A plan to provide free public transport once a month does not go far enough to help struggling West Australians, advocates say.
The state government announced it would provide free public transport for SmartRider holders on the first Sunday of every month, from June 4, as part of the 2023-24 state budget cost of living support package.
Anglicare WA chief executive officer Mark Glasson said the initiative did have some benefit but did not come close to the level of support needed.
“This is good news for families who would otherwise struggle to afford something as simple as a Sunday out with their kids,” said Mr Glasson.
“However, while this announcement is welcome, it is only going to save families a maximum of $10 a month, while they’ll be paying more to catch public transport during the rest of the month.”
St Vincent de Paul Society community engagement services executive manager Andrew York agreed transport assistance throughout the week was crucial.
“Any support that helps low-income earners is welcome,” said Mr York.
“However, our data shows that many clients require support with transport on other days of the week, to attend work or medical appointments or to take the kids to school.”Andrew York
The state government said the initiative was intended to complement the existing two-zone cap scheme.
According to the Western Australian Council for Social Service, the two-zone cap scheme has improved transport affordability for people living in outer-suburban areas.
However, the cost of public transport is still a significant issue for some West Australians.
Recent transport affordability data from the Australian Automobile Association shows the average Perth household spends $45 per week, or more than $2,300 per year, on public transport.
The Centre for Social Impact at the University of Western Australia found transport costs can significantly affect those who are struggling financially.
In its most recent 100 Families WA study, almost 24 per cent of participants said transport accessibility and affordability was a significant barrier to gaining employment.
Young West Australians impacted by cost-of-living pressures face similar issues.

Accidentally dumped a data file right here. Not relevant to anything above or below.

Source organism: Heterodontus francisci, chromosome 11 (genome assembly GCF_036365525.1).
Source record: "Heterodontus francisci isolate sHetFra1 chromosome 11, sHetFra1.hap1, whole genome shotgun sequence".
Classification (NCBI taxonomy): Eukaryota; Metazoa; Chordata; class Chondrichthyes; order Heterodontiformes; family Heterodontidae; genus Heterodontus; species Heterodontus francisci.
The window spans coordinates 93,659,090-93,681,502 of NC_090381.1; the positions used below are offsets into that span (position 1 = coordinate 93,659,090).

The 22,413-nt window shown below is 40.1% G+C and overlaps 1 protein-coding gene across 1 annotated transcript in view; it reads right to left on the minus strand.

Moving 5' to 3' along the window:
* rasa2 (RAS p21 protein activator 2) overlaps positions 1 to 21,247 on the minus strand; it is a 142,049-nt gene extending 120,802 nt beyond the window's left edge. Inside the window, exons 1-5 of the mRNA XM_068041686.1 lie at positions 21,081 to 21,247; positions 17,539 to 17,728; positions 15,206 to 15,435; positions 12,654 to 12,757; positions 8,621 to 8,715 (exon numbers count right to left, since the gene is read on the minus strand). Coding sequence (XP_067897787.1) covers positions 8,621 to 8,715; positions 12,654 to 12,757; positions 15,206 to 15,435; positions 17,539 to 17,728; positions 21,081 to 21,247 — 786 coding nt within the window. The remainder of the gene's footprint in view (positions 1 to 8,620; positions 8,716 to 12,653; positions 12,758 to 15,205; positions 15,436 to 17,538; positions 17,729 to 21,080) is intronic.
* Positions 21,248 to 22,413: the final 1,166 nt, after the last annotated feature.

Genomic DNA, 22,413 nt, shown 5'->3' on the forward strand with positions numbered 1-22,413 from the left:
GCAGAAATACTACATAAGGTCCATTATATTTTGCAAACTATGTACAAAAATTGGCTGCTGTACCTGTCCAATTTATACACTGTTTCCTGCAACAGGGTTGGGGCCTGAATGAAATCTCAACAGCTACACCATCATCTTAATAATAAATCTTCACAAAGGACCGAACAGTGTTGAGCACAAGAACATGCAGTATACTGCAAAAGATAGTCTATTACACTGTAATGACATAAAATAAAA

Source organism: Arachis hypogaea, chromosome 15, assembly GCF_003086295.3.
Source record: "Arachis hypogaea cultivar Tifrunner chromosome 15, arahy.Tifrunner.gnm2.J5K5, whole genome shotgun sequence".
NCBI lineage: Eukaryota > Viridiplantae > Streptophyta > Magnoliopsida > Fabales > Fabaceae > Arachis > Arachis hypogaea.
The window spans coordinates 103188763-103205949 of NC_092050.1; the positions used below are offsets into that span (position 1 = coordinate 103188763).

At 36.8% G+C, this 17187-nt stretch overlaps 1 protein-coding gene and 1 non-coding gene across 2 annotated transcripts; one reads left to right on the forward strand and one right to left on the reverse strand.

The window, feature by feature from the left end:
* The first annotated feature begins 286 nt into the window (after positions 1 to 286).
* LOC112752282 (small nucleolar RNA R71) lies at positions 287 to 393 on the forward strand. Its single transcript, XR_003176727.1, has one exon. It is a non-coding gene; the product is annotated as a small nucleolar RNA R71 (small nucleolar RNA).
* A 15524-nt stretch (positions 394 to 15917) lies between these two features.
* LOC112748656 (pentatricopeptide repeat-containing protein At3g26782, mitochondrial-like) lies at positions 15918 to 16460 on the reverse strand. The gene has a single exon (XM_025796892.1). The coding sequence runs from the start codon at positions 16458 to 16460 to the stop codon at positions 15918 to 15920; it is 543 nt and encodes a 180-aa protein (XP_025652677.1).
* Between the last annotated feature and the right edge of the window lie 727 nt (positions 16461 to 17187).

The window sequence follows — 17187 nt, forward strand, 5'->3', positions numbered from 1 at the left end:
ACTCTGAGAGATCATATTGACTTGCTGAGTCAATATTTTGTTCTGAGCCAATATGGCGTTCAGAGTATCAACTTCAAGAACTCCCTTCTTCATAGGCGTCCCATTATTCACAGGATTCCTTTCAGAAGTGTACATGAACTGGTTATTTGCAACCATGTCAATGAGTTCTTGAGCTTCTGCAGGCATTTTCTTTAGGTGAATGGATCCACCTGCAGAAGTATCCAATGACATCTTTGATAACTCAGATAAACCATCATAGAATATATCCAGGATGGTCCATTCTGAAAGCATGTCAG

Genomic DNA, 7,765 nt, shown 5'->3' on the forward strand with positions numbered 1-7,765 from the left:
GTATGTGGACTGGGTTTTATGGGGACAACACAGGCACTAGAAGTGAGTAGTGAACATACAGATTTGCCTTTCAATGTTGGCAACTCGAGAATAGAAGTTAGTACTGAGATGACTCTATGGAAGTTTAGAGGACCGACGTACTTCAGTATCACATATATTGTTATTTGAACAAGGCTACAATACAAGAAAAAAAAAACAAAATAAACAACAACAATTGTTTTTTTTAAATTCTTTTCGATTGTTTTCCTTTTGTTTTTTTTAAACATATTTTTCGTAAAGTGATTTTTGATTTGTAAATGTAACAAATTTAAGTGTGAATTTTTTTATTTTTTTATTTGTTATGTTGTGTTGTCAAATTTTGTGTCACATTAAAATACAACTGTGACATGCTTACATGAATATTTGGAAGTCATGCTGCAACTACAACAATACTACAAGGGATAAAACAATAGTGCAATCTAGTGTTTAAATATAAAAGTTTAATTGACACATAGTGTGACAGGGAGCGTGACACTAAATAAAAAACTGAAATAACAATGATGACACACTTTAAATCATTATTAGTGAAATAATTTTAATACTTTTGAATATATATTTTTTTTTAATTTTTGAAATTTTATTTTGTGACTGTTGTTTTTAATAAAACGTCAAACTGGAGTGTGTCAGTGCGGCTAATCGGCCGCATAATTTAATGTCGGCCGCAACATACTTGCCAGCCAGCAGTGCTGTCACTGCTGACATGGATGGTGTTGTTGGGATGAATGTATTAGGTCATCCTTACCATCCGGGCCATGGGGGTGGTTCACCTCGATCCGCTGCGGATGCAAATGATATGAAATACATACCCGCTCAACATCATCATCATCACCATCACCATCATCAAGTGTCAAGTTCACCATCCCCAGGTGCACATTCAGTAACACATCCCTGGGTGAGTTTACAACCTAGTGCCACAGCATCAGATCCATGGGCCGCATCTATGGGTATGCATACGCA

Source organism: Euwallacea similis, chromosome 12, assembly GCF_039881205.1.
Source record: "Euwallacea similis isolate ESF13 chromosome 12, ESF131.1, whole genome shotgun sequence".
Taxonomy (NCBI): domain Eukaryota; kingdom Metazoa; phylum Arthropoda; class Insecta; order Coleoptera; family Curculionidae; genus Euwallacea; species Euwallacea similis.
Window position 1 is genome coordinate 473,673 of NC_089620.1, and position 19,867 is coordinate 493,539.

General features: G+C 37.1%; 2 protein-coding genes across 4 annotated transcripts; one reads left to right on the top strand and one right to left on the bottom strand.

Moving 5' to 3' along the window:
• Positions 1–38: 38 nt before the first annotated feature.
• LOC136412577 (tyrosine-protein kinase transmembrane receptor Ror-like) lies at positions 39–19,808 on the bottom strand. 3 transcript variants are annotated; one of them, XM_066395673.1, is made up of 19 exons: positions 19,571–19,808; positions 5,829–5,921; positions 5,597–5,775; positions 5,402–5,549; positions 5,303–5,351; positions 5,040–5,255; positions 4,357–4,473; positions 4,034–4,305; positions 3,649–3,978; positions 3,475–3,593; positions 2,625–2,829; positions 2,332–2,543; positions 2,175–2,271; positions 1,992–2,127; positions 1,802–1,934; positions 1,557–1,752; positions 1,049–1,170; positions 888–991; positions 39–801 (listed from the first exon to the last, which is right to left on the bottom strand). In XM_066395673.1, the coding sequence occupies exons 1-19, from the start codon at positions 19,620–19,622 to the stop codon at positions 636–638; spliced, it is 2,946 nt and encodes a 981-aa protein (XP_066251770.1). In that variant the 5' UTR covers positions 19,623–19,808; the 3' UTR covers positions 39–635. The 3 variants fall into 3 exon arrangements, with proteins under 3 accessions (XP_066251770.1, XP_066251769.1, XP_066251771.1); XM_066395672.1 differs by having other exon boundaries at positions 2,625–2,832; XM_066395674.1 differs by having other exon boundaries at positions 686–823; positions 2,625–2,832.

National Union of Students WA branch president Dylan Botica said the new initiative could help ease the cost of socialising on the weekends, but it did not address the real impact of transport costs on young people.
Mr Botica said the initiative was “tinkering around the edges” of what was a major issue for some students.
“When you’re getting down to every dollar really mattering, then sometimes the cost of public transport can be just enough to stop someone wanting to be able to take that bus or take that train to get to university,” he said. “That is a factor that is reducing people’s capacity to pursue their education.
“Public transport — it should be free more often. It should be free Monday to Friday and days when you’ve actually got to go and get yourself to [university].
“Sunday seems like a day when they’ve already got very low usage of public transport.”National Union of Students WA president Dylan Botica
For Perth PhD student Romana-Rea Begicevic the new initiative is helpful.
Ms Begicevic stopped driving in 2017 and now travels exclusively by public transport in Perth.
She supported the idea of free public transport throughout the week, but said she looked forward to public transport being free one day per month for now.
“Now that I know about this, it gives me a little bit of foresight to do some pre-planning and maybe do my grocery shopping on that day,” Ms Begicevic said. “I’ll definitely use the initiative. I’m all for it.”